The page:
Employees consider group health insurance to be a critical component of the remuneration structure. Since several such plans also cover elderly parents, depending on the company’s policy, it acts as a cushion against hospitalisation expenses. Moreover, pre-existing illnesses too are covered and the claim settlement is hassle-free, prompting many individuals to opt for it even if they have to fund the premiums. Such employees can file for tax relief on their group policies instead. If you have bought a group health insurance policy for your spouse, children or your parents through your employer and the premium for such a policy is borne by you, then you can claim deduction for the same under Section 80D, if it has not been accounted for in your Form 16, informs Sankla.
9. Section 24: Cut losses on let-out properties
For years, those who owned more than one house, funded through home loans, enjoyed a distinct advantage. They could claim as deduction the entire interest paid on home loans linked to their houses where they did not reside. This was in addition to the tax break of Rs 2 lakh on home loan interest for their self-occupied house. The interest on let-out properties would be treated as a loss. It could then be set off against income from other heads like salary or business income. The 2017 Union Budget, however, put an end to this practice by capping such losses, or interest paid, at `2 lakh - the same as deduction on interest paid on self-occupied property. “Any further loss will need to be carried forward for the next eight years to be set off against future income from a house property,” says Chadha, explaining the implications of the changes under Section 24 read with Section 71. If you’re holding back prepayment only to maximise tax breaks on interest paid, you can reconsider your options. “Look at pre-payment to avoid higher interest cost if you have surplus cash and if you are unable to set off the carried forward house property losses against property income in future,” adds Chadha.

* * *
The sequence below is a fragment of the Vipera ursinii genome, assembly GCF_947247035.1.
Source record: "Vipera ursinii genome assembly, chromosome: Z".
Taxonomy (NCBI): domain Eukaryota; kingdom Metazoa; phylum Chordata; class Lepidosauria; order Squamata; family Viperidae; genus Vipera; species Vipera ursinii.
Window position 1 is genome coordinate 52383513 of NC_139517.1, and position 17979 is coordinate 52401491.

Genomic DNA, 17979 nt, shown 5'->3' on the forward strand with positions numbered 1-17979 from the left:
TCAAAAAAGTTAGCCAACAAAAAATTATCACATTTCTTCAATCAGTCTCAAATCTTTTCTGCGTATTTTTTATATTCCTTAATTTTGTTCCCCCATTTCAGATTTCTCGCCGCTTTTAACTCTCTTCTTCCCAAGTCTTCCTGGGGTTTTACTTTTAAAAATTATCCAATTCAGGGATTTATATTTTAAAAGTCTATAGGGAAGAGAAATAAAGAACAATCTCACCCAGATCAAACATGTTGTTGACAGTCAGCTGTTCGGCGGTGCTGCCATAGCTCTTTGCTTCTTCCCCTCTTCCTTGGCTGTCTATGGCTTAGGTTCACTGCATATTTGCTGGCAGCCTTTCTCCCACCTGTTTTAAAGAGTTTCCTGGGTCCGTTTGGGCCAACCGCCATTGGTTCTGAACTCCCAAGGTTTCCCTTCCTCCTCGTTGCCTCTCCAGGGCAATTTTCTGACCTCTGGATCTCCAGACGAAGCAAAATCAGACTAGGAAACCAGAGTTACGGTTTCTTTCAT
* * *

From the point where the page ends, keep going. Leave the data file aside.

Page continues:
10. Section 80G: Make the most of charity
Any donation made to non-governmental organisations (NGO) or government relief fund is eligible for a tax break under Section 80G. The donation amount can be claimed as a deduction, which will either be 50 or 100 per cent of the actual money transferred. This will depend on the entity to which a donation is made.
Most non-governmental charitable institutions fall in the 50 per cent category. “It is important to choose the recipient of your donation carefully. Further, in order to claim the deduction, the assessee must ensure that he preserves the proper receipt issued by the trust as a confirmation of the donation made by him,” says Maheshwari. Most organisations do not factor in 80G deductions in the investment declaration forms. As a result, tax-payers have to claim this deduction at the time of filing tax returns.
While you must retain the receipts, do not attach them to your ITR-V, or the verification form, if you plan to send it across to the I-T department’s centre in Bengaluru by post.
For efficient tax planning, start the exercise in April every year. If you’ve put it off until the deadline hour, ensure that you don’t take decisions in haste. First, exhaust the available concessions before parking your money in tax-saving instruments. Lastly, try to identify products that suit your risk appetite and come with minimal lock-in period.